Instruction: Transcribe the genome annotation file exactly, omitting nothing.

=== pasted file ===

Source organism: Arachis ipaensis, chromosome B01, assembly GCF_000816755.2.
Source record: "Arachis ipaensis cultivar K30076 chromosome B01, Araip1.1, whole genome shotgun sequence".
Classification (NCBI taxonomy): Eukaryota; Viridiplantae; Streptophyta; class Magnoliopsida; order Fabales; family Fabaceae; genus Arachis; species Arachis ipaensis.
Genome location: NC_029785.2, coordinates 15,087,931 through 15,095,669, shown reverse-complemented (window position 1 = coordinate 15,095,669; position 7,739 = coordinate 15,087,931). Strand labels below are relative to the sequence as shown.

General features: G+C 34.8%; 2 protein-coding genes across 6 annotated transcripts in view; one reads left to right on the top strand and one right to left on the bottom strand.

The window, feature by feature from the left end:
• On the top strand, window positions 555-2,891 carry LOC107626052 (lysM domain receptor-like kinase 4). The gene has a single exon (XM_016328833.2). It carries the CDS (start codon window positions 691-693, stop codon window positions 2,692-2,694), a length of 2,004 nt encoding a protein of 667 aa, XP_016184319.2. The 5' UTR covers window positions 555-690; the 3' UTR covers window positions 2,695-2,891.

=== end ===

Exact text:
Source organism: Arachis ipaensis, chromosome B01, assembly GCF_000816755.2.
Source record: "Arachis ipaensis cultivar K30076 chromosome B01, Araip1.1, whole genome shotgun sequence".
Classification (NCBI taxonomy): Eukaryota; Viridiplantae; Streptophyta; class Magnoliopsida; order Fabales; family Fabaceae; genus Arachis; species Arachis ipaensis.
Genome location: NC_029785.2, coordinates 15,087,931 through 15,095,669, shown reverse-complemented (window position 1 = coordinate 15,095,669; position 7,739 = coordinate 15,087,931). Strand labels below are relative to the sequence as shown.

General features: G+C 34.8%; 2 protein-coding genes across 6 annotated transcripts in view; one reads left to right on the top strand and one right to left on the bottom strand.

The window, feature by feature from the left end:
• On the top strand, window positions 555-2,891 carry LOC107626052 (lysM domain receptor-like kinase 4). The gene has a single exon (XM_016328833.2). It carries the CDS (start codon window positions 691-693, stop codon window positions 2,692-2,694), a length of 2,004 nt encoding a protein of 667 aa, XP_016184319.2. The 5' UTR covers window positions 555-690; the 3' UTR covers window positions 2,695-2,891.